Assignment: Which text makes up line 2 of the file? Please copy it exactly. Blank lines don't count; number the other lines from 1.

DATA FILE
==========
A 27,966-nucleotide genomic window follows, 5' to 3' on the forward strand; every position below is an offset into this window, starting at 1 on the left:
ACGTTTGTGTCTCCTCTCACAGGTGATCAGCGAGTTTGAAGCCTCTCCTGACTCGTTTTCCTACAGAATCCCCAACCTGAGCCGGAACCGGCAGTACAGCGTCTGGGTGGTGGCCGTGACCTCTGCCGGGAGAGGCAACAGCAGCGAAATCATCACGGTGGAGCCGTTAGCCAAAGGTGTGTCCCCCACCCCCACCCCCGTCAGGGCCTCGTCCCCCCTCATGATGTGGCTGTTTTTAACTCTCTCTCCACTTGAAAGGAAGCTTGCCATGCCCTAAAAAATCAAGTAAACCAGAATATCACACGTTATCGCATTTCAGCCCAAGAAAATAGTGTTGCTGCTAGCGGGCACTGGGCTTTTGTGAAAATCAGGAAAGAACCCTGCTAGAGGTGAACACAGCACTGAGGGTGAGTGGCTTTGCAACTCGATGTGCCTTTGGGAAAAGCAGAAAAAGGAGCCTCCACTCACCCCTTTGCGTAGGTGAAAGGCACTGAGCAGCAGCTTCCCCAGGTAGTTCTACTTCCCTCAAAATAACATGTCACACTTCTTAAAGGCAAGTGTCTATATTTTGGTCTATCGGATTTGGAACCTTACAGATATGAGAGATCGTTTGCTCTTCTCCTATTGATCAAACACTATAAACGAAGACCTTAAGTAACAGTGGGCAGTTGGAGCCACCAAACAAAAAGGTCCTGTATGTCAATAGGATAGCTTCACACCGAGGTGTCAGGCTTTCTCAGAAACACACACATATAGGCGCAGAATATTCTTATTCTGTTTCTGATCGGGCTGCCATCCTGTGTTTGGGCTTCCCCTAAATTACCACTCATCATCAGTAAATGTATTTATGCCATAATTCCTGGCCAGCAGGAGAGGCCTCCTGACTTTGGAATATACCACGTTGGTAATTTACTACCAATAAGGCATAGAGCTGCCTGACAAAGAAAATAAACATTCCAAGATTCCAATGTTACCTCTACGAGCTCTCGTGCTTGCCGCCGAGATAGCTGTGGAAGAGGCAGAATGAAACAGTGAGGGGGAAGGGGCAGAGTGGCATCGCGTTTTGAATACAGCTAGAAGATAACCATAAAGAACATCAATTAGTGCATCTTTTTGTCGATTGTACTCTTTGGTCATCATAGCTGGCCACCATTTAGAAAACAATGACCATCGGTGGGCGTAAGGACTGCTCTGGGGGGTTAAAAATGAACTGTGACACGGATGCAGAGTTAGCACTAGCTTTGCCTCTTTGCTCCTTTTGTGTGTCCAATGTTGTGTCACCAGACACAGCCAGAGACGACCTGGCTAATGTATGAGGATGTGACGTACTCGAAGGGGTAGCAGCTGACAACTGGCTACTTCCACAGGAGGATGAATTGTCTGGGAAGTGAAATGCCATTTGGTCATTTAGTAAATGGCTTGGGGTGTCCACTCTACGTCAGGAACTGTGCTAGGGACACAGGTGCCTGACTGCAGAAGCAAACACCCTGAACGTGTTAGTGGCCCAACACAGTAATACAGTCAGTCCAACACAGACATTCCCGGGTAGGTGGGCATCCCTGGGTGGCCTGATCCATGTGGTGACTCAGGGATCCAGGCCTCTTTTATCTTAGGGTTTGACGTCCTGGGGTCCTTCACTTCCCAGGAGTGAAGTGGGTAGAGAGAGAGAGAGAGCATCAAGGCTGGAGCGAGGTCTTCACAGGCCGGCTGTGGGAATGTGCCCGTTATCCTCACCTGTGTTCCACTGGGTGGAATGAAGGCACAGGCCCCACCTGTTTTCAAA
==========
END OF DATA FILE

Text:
ACGTTTGTGTCTCCTCTCACAGGTGATCAGCGAGTTTGAAGCCTCTCCTGACTCGTTTTCCTACAGAATCCCCAACCTGAGCCGGAACCGGCAGTACAGCGTCTGGGTGGTGGCCGTGACCTCTGCCGGGAGAGGCAACAGCAGCGAAATCATCACGGTGGAGCCGTTAGCCAAAGGTGTGTCCCCCACCCCCACCCCCGTCAGGGCCTCGTCCCCCCTCATGATGTGGCTGTTTTTAACTCTCTCTCCACTTGAAAGGAAGCTTGCCATGCCCTAAAAAATCAAGTAAACCAGAATATCACACGTTATCGCATTTCAGCCCAAGAAAATAGTGTTGCTGCTAGCGGGCACTGGGCTTTTGTGAAAATCAGGAAAGAACCCTGCTAGAGGTGAACACAGCACTGAGGGTGAGTGGCTTTGCAACTCGATGTGCCTTTGGGAAAAGCAGAAAAAGGAGCCTCCACTCACCCCTTTGCGTAGGTGAAAGGCACTGAGCAGCAGCTTCCCCAGGTAGTTCTACTTCCCTCAAAATAACATGTCACACTTCTTAAAGGCAAGTGTCTATATTTTGGTCTATCGGATTTGGAACCTTACAGATATGAGAGATCGTTTGCTCTTCTCCTATTGATCAAACACTATAAACGAAGACCTTAAGTAACAGTGGGCAGTTGGAGCCACCAAACAAAAAGGTCCTGTATGTCAATAGGATAGCTTCACACCGAGGTGTCAGGCTTTCTCAGAAACACACACATATAGGCGCAGAATATTCTTATTCTGTTTCTGATCGGGCTGCCATCCTGTGTTTGGGCTTCCCCTAAATTACCACTCATCATCAGTAAATGTATTTATGCCATAATTCCTGGCCAGCAGGAGAGGCCTCCTGACTTTGGAATATACCACGTTGGTAATTTACTACCAATAAGGCATAGAGCTGCCTGACAAAGAAAATAAACATTCCAAGATTCCAATGTTACCTCTACGAGCTCTCGTGCTTGCCGCCGAGATAGCTGTGGAAGAGGCAGAATGAAACAGTGAGGGGGAAGGGGCAGAGTGGCATCGCGTTTTGAATACAGCTAGAAGATAACCATAAAGAACATCAATTAGTGCATCTTTTTGTCGATTGTACTCTTTGGTCATCATAGCTGGCCACCATTTAGAAAACAATGACCATCGGTGGGCGTAAGGACTGCTCTGGGGGGTTAAAAATGAACTGTGACACGGATGCAGAGTTAGCACTAGCTTTGCCTCTTTGCTCCTTTTGTGTGTCCAATGTTGTGTCACCAGACACAGCCAGAGACGACCTGGCTAATGTATGAGGATGTGACGTACTCGAAGGGGTAGCAGCTGACAACTGGCTACTTCCACAGGAGGATGAATTGTCTGGGAAGTGAAATGCCATTTGGTCATTTAGTAAATGGCTTGGGGTGTCCACTCTACGTCAGGAACTGTGCTAGGGACACAGGTGCCTGACTGCAGAAGCAAACACCCTGAACGTGTTAGTGGCCCAACACAGTAATACAGTCAGTCCAACACAGACATTCCCGGGTAGGTGGGCATCCCTGGGTGGCCTGATCCATGTGGTGACTCAGGGATCCAGGCCTCTTTTATCTTAGGGTTTGACGTCCTGGGGTCCTTCACTTCCCAGGAGTGAAGTGGGTAGAGAGAGAGAGAGAGCATCAAGGCTGGAGCGAGGTCTTCACAGGCCGGCTGTGGGAATGTGCCCGTTATCCTCACCTGTGTTCCACTGGGTGGAATGAAGGCACAGGCCCCACCTGTTTTCAAA